This battery is washable, stretchable and may cost the same as standard one

This battery is washable, stretchable and may cost the same as standard one
Photo Credit: Pixabay
10 Dec, 2021

While consumer technology has progressed at a generally breakneck speed, battery innovation hasn’t quite kept up. By nature, batteries are rigid materials made by assembling components that could also be hazardous.  

To solve all of this, a group of scientists at the University of British Columbia (UBC) has created a stretchable, washable battery -- which could also potentially cost the same as standard lithium ion ones that you find in your devices today. 

Ngoc Tan Nguyen, a postdoctoral fellow at UBC’s applied science department, spearheaded the team that came up with this battery. To make it, the team initially used zinc and manganese dioxide as the core elements of the cell.  

Once the elements were chosen, they were then grind into a polymer substrate. This substrate was then composed into several ultra-thin layers, and was also used to create the outer coating of the battery. 

This design is significantly different from a conventional battery cell. In a typical, commercial battery cell found inside today’s consumer electronics, the external casing is rigid, and holds hard core elements inside. This means that a cell does not lose its overall form, no matter how small it is. 

The researchers further said that the polymer used to wrap the battery as an outer casing also helped create an airtight, watertight environment for the core battery elements.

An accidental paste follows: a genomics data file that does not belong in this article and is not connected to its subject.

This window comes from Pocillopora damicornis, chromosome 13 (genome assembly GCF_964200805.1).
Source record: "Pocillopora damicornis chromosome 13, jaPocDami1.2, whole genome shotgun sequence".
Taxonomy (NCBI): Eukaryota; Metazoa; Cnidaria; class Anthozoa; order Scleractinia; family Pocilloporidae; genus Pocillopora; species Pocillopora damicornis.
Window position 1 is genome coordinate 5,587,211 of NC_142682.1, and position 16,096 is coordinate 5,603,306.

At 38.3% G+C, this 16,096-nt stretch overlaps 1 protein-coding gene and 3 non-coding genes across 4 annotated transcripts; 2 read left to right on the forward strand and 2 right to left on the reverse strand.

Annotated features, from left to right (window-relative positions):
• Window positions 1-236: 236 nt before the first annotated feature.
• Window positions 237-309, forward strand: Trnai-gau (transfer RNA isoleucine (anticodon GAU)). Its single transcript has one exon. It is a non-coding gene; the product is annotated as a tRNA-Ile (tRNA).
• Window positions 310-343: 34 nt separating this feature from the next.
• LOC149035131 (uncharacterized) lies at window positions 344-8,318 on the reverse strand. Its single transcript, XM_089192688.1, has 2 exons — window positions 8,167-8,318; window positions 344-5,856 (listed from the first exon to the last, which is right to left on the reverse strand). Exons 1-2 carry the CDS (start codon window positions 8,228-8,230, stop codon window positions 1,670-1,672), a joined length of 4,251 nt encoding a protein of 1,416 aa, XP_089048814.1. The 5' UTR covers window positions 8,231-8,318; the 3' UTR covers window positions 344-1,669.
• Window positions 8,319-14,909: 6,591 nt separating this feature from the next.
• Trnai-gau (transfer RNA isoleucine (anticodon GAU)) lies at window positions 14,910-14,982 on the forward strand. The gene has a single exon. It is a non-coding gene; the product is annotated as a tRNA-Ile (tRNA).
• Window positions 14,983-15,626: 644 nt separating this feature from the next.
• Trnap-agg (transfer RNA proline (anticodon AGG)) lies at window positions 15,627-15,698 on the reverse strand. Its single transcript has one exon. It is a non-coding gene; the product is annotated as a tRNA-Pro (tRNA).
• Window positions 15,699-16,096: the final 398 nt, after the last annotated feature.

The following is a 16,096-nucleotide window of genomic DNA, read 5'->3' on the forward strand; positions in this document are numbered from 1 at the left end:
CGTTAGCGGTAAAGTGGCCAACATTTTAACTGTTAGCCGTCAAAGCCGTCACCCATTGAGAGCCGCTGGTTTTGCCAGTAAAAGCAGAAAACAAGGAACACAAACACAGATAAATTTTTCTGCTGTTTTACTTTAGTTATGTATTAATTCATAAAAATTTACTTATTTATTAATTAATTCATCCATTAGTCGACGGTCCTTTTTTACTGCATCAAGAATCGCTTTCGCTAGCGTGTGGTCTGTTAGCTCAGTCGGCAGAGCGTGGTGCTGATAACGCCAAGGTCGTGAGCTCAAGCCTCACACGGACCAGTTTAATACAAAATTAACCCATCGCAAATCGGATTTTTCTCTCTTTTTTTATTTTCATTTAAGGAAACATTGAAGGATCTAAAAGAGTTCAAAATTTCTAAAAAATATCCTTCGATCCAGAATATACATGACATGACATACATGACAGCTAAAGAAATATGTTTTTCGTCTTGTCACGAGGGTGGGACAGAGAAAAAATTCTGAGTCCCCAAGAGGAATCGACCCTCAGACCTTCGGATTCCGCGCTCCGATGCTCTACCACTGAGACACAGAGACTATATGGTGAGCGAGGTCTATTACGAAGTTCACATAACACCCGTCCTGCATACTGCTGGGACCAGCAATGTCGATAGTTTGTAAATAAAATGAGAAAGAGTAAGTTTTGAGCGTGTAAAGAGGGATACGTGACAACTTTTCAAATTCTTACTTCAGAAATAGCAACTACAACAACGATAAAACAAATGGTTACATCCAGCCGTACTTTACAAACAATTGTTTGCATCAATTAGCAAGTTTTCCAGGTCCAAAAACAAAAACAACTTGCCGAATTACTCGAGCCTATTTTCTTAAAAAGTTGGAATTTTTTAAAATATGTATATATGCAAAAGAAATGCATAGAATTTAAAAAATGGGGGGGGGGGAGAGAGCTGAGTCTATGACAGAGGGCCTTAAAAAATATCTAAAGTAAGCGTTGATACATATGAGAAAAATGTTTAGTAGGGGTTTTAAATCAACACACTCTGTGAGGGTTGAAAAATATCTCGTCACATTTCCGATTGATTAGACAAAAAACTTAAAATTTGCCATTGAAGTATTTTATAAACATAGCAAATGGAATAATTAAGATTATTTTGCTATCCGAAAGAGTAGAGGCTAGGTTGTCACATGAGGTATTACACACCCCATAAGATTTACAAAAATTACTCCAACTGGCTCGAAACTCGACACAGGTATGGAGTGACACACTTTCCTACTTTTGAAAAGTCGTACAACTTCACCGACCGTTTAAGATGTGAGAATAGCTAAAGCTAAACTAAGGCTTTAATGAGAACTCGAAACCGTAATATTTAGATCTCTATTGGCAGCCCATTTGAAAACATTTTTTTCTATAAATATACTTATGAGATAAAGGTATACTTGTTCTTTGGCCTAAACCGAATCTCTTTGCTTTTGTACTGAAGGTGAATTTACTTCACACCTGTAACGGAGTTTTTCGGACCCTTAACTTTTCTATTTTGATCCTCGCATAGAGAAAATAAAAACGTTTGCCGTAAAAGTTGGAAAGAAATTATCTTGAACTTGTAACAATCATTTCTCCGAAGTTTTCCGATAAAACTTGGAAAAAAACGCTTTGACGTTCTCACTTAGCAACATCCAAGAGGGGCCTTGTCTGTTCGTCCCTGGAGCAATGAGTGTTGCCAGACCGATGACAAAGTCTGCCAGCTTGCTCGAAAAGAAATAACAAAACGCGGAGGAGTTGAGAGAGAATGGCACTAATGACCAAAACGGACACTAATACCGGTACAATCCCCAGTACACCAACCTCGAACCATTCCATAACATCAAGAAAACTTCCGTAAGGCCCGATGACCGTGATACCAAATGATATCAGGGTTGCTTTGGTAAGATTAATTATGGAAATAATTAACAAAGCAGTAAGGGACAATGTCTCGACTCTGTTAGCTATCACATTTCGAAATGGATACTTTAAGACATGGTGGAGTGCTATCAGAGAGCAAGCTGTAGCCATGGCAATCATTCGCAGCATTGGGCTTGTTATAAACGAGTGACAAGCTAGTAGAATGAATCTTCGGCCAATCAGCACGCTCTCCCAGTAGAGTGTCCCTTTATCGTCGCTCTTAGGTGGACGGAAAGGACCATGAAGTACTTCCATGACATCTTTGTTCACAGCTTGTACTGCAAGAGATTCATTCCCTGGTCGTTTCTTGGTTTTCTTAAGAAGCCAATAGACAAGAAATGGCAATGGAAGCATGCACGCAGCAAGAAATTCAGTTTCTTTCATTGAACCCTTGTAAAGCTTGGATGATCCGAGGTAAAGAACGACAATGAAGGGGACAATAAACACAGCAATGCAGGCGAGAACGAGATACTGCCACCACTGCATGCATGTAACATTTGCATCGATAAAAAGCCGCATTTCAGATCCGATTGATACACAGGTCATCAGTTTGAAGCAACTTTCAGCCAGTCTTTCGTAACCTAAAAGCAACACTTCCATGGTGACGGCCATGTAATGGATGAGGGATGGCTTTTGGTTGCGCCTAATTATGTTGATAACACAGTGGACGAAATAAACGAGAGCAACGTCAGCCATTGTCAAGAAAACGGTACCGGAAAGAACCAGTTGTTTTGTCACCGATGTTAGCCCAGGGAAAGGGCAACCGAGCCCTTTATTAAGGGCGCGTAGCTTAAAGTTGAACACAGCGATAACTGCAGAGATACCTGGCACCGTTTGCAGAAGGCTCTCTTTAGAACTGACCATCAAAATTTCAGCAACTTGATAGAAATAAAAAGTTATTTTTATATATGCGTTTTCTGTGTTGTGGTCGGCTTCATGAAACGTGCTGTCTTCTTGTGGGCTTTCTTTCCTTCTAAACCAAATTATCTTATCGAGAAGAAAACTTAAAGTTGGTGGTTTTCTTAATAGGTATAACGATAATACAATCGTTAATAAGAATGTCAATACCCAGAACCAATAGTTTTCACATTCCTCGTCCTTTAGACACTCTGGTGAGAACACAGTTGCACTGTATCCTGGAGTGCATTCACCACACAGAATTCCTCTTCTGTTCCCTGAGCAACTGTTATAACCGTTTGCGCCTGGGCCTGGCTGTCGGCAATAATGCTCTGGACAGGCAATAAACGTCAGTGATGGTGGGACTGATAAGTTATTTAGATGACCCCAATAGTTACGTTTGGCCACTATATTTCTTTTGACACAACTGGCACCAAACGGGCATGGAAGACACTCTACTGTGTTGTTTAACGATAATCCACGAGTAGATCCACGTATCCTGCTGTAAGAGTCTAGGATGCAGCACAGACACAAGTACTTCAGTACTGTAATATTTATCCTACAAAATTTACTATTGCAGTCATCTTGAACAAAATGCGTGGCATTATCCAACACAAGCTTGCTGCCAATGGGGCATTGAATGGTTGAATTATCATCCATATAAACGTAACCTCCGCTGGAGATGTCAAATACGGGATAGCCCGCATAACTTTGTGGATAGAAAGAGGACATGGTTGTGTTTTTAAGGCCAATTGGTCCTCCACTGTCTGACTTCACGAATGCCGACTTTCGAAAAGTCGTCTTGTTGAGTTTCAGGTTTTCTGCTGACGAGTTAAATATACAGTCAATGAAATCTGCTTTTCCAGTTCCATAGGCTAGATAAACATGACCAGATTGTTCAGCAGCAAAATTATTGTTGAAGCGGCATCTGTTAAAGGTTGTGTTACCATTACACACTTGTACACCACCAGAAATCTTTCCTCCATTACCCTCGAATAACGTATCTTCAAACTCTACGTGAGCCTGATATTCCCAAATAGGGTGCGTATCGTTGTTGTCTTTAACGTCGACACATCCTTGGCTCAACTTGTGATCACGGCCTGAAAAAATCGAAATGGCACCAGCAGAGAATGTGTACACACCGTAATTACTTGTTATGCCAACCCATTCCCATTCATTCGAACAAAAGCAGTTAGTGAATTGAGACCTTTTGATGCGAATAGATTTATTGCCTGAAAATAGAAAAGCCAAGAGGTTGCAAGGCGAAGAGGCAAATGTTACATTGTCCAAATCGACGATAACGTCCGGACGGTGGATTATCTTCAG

So far, the researchers said that the battery has been put through 39 wash cycles on home and commercial machines, but has withstood to keep its integrity. 

The researchers also state that the zinc and manganese dioxide core configuration is safer than lithium ion configurations, which produce toxic discharges if they leak. This could make the batteries in question far safer to use -- in applications such as wearable products across varying form factors. 

The researchers also note that the core elements are very cheap to source, which means that this experimental battery could be produced at a mass scale for the same rate as present batteries -- while enjoying its stretchable and washable advantages. 

John Madden, director of Advanced Materials and Process Engineering Lab at UBC, said on the release of the research study, “The materials used are incredibly low-cost, so if this is made in large numbers, it will be cheap. Wearable devices need power. By creating a cell that is soft, stretchable and washable, we are making wearable power comfortable and convenient.”